DOI

  • Toward Understanding Allosteric Activation of Thrombin: A Conjecture for Important Roles of Unbound Na+ Molecules around Thrombin

    Ikuo Kurisaki, Masayoshi Takayanagi, Masataka Nagaoka

    JOURNAL OF PHYSICAL CHEMISTRY B   119 ( 9 ) 3635 - 3642  2015.03  [Refereed]

    Authorship:Lead author

     View Summary

    We shed light on important roles of unbound Na+ molecules in enzymatic activation of thrombin. Molecular mechanism of Na+-activation of thrombin has been discussed in the context of allostery. However, the recent challenge to redesign K+-activated thrombin revealed that the allosteric interaction is insufficient to explain the mechanism. Under these circumstances, we have examined the roles of unbound Na+ molecule in maximization of thrombin-substrate association reaction rate. We performed all-atomic molecular dynamics (MD) simulations of thrombin in the presence of three different cations; Li+, Na+, and Cs+. Although these cations are commonly observed in the vicinity of the S1-pocket of thrombin, smaller cations are distributed more densely and extensively than larger ones. This suggests the two observation rules: (i) thrombin surrounded by Na+ is at an advantage in the initial step of association reaction, namely, the formation of an encounter complex ensemble, and (ii) the presence of Na+ molecules does not necessarily have an advantage in the final step of association reaction, namely, the formation of the stereospecific complex. In conclusion, we propose a conjecture that unbound Na+ molecules also affect the maximization of rate constant of thrombin-substrate association reaction through optimally forming an encounter complex ensemble.

    DOI

  • Explicit solvation modulates intra- and inter-molecular interactions within DNA: Electronic aspects revealed by the ab initio fragment molecular orbital (FMO) method

    Kaori Fukuzawa, Ikuo Kurisaki, Chiduru Watanabe, Yoshio Okiyama, Yuji Mochizuki, Shigenori Tanaka, Yuto Komeiji

    Computational and Theoretical Chemistry   1054   29 - 37  2015.02  [Refereed]

    DOI

  • Combined Mechanism of Conformational Selection and Induced Fit in U1A-RNA Molecular Recognition

    Ikuo Kurisaki, Masayoshi Takayanagi, Masataka Nagaoka

    BIOCHEMISTRY   53 ( 22 ) 3646 - 3657  2014.06  [Refereed]

    Authorship:Lead author

     View Summary

    In this study, we demonstrate that U1A-RNA molecular recognition is mediated by a combined mechanism of conformational selection and induced fit. The binding of U1A to RNA has been discussed in the context of induced fit that involves the reorientation of the alpha-helix in the C-terminal region (Helix-C) of U1A to permit RNA access only when U1A correctly recognizes RNA. However, according to our molecular dynamics simulations, even in the absence of RNA, Helix-C spontaneously reoriented to permit RNA access. Nonetheless, such a conformational change was still incomplete. Helix-C was often partially or even fully unfolded and in an infrequent RNA-accessible conformation, which can be detected using state-of-the-art nuclear magnetic resonance methodology. These results suggest that the formation of an energetically stabilized complex is promoted by specific interactions between U1A and RNA. In conclusion, in the recognition of RNA by U1A protein, we propose a combined mechanism that requires the reorientation of Helix-C and the subsequent contact with RNA through conformational selection, although the stabilization of the U1A RNA complex is caused by induced fit. We further propose a modification to the conventional assumption regarding the mechanism of U1A RNA molecular recognition.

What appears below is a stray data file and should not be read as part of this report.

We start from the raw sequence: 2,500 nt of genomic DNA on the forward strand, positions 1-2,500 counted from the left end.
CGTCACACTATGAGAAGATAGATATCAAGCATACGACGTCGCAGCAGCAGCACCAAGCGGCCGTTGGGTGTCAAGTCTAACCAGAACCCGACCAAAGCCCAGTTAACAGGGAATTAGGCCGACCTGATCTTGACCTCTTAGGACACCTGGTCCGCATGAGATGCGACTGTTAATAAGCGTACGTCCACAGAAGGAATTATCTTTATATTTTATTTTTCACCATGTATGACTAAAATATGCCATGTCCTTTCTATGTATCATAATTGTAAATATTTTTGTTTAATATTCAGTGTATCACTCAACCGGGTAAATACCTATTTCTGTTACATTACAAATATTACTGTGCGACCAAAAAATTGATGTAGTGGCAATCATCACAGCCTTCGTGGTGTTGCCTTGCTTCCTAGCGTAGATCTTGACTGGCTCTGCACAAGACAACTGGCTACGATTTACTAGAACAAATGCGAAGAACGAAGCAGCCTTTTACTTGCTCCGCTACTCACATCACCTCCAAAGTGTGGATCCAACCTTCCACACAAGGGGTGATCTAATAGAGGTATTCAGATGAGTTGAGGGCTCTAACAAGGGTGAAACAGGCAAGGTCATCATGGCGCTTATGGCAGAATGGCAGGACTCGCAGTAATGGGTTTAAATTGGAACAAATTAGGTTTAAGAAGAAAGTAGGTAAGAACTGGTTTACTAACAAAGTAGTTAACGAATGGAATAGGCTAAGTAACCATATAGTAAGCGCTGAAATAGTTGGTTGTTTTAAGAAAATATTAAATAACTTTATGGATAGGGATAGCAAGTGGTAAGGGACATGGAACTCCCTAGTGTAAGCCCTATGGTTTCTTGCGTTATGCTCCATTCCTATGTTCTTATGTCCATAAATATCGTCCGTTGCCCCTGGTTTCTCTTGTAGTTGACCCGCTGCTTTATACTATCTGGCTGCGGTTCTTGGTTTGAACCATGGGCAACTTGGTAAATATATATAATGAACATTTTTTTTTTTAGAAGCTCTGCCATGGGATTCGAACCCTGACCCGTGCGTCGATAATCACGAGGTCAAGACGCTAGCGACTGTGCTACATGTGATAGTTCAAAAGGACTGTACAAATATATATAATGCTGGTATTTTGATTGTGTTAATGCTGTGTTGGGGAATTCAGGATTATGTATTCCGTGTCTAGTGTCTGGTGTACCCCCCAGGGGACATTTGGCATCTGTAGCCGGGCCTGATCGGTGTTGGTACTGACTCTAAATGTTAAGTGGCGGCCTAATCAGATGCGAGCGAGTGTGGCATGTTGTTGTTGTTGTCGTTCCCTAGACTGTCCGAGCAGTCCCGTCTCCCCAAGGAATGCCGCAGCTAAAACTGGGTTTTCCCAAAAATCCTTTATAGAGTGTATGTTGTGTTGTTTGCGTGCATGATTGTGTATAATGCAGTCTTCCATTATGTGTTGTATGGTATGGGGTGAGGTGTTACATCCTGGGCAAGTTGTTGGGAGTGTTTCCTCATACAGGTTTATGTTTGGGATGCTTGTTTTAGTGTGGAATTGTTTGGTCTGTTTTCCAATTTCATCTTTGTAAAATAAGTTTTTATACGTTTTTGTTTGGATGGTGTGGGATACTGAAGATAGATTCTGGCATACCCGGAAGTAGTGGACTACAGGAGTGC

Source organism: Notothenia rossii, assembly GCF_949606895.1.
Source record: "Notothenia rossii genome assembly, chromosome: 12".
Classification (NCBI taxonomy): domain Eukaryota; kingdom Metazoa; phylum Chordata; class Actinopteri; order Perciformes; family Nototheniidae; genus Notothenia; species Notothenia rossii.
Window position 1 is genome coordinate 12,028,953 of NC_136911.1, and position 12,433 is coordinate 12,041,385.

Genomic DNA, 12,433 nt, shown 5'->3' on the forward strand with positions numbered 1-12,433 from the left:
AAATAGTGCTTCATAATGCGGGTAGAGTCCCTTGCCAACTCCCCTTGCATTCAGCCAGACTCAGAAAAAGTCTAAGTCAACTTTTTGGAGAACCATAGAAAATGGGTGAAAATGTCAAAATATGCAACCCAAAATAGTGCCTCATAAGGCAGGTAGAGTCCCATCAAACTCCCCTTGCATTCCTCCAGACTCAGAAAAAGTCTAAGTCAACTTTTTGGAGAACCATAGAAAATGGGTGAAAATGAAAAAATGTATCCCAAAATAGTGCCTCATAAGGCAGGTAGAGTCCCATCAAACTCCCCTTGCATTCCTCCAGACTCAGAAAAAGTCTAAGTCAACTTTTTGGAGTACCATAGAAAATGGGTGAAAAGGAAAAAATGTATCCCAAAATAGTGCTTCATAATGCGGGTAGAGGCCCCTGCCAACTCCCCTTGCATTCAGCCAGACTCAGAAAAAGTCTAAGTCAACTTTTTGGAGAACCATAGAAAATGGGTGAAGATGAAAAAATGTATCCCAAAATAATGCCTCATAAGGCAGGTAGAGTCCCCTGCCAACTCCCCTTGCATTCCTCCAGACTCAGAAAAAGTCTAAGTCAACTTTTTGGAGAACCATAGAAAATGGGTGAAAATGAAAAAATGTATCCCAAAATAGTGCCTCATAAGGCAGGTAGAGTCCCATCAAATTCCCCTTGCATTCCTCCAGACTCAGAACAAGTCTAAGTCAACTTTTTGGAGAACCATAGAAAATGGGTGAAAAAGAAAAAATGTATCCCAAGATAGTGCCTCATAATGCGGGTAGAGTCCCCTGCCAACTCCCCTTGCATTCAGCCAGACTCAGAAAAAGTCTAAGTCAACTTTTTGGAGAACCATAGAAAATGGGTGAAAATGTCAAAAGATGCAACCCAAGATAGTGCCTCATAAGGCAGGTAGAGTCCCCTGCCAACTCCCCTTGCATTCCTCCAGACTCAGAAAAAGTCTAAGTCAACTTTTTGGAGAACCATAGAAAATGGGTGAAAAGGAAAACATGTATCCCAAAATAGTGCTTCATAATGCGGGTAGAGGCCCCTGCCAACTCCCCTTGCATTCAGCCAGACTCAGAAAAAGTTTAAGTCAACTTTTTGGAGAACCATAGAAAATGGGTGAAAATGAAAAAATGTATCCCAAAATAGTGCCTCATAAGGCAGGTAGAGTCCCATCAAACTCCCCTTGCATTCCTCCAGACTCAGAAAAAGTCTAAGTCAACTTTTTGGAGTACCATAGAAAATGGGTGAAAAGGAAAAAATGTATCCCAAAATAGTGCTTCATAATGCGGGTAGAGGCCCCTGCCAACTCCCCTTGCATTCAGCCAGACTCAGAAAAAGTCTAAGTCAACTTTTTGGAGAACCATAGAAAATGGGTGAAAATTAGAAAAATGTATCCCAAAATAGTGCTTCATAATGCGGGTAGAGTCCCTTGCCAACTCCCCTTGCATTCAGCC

DOI

  • Non-site-specific allosteric effect of oxygen on human hemoglobin under high oxygen partial pressure

    Masayoshi Takayanagi, Ikuo Kurisaki, Masataka Nagaoka

    SCIENTIFIC REPORTS   4  2014.04  [Refereed]

     View Summary

    Protein allostery is essential for vital activities. Allosteric regulation of human hemoglobin (HbA) with two quaternary states T and R has been a paradigm of allosteric structural regulation of proteins. It is widely accepted that oxygen molecules (O-2) act as a "site-specific'' homotropic effector, or the successive O-2 binding to the heme brings about the quaternary regulation. However, here we show that the site-specific allosteric effect is not necessarily only a unique mechanism of O-2 allostery. Our simulation results revealed that the solution environment of high O-2 partial pressure enhances the quaternary change from T to R without binding to the heme, suggesting an additional "non-site-specific'' allosteric effect of O-2. The latter effect should play a complementary role in the quaternary change by affecting the intersubunit contacts. This analysis must become a milestone in comprehensive understanding of the allosteric regulation of HbA from the molecular point of view.

    DOI

  • Accuracy of the fragment molecular orbital (FMO) calculations for DNA: Total energy, molecular orbital, and inter-fragment interaction energy

    Kaori Fukuzawa, Chiduru Watanabe, Ikuo Kurisaki, Naoki Taguchi, Yuji Mochizuki, Tatsuya Nakano, Shigenori Tanaka, Yuto Komeiji

    COMPUTATIONAL AND THEORETICAL CHEMISTRY   1034   7 - 16  2014.04  [Refereed]

     View Summary

    The fragment molecular orbital (FMO) method can calculate the electronic structure of macromolecules such as DNA by dividing them into several fragments and introducing suitable approximations. To establish guiding principles for FMO calculation of DNA, benchmark tests were performed for several small DNA models consisting of one or two bases or two base pairs. The effects of several factors on the accuracy of FMO calculations were investigated, including the methods used to fragment the nucleotide units, approximations for the electrostatic potential, charge neutralization, and electron correlation. It was found that charge neutralization is indispensable for the reliable calculation of energies and spatial distribution of molecular orbitals, but not necessarily so for inter-fragment interaction energy analyses, such as calculation of the base-base interaction. The electrostatic approximations were shown to have only an insignificant effect on the qualitative nature of the calculations. It was also confirmed that the base-base stacking energy can be reproduced semi-quantitatively by the Moller-Plesset second-order perturbation (MP2) method though with some overestimation, and that the overestimation can be alleviated by the spin-component-scaled MP2 method. (C) 2014 Elsevier B.V. All rights